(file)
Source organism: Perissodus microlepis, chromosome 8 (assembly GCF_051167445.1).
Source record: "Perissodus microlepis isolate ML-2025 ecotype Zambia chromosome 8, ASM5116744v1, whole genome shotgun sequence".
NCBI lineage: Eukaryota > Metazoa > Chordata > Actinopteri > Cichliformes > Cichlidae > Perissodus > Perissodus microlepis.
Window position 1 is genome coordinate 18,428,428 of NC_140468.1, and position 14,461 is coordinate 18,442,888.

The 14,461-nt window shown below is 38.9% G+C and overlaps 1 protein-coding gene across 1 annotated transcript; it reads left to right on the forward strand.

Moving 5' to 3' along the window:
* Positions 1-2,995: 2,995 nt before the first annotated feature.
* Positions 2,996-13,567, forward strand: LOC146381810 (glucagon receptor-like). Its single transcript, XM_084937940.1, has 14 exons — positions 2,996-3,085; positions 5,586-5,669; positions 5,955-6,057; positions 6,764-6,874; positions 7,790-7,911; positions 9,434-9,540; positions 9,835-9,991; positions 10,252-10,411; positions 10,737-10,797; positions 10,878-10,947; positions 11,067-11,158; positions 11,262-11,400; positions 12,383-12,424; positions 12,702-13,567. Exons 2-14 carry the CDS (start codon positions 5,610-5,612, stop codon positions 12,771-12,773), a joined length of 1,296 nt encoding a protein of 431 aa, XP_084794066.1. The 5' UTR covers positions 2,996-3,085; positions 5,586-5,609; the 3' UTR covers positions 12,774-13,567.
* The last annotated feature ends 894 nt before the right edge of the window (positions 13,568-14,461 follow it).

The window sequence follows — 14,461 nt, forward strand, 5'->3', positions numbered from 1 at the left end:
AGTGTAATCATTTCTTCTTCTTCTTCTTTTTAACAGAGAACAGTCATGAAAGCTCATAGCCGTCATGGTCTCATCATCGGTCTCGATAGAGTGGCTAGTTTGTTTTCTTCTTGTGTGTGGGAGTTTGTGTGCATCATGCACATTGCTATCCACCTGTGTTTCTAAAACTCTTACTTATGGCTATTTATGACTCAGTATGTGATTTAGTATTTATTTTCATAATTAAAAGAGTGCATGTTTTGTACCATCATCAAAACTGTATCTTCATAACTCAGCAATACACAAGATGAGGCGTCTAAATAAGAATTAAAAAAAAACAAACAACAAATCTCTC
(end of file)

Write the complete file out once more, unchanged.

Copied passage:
Source organism: Perissodus microlepis, chromosome 8 (assembly GCF_051167445.1).
Source record: "Perissodus microlepis isolate ML-2025 ecotype Zambia chromosome 8, ASM5116744v1, whole genome shotgun sequence".
NCBI lineage: Eukaryota > Metazoa > Chordata > Actinopteri > Cichliformes > Cichlidae > Perissodus > Perissodus microlepis.
Window position 1 is genome coordinate 18,428,428 of NC_140468.1, and position 14,461 is coordinate 18,442,888.

The 14,461-nt window shown below is 38.9% G+C and overlaps 1 protein-coding gene across 1 annotated transcript; it reads left to right on the forward strand.

Moving 5' to 3' along the window:
* Positions 1-2,995: 2,995 nt before the first annotated feature.
* Positions 2,996-13,567, forward strand: LOC146381810 (glucagon receptor-like). Its single transcript, XM_084937940.1, has 14 exons — positions 2,996-3,085; positions 5,586-5,669; positions 5,955-6,057; positions 6,764-6,874; positions 7,790-7,911; positions 9,434-9,540; positions 9,835-9,991; positions 10,252-10,411; positions 10,737-10,797; positions 10,878-10,947; positions 11,067-11,158; positions 11,262-11,400; positions 12,383-12,424; positions 12,702-13,567. Exons 2-14 carry the CDS (start codon positions 5,610-5,612, stop codon positions 12,771-12,773), a joined length of 1,296 nt encoding a protein of 431 aa, XP_084794066.1. The 5' UTR covers positions 2,996-3,085; positions 5,586-5,609; the 3' UTR covers positions 12,774-13,567.
* The last annotated feature ends 894 nt before the right edge of the window (positions 13,568-14,461 follow it).

The window sequence follows — 14,461 nt, forward strand, 5'->3', positions numbered from 1 at the left end:
AGTGTAATCATTTCTTCTTCTTCTTCTTTTTAACAGAGAACAGTCATGAAAGCTCATAGCCGTCATGGTCTCATCATCGGTCTCGATAGAGTGGCTAGTTTGTTTTCTTCTTGTGTGTGGGAGTTTGTGTGCATCATGCACATTGCTATCCACCTGTGTTTCTAAAACTCTTACTTATGGCTATTTATGACTCAGTATGTGATTTAGTATTTATTTTCATAATTAAAAGAGTGCATGTTTTGTACCATCATCAAAACTGTATCTTCATAACTCAGCAATACACAAGATGAGGCGTCTAAATAAGAATTAAAAAAAAACAAACAACAAATCTCTC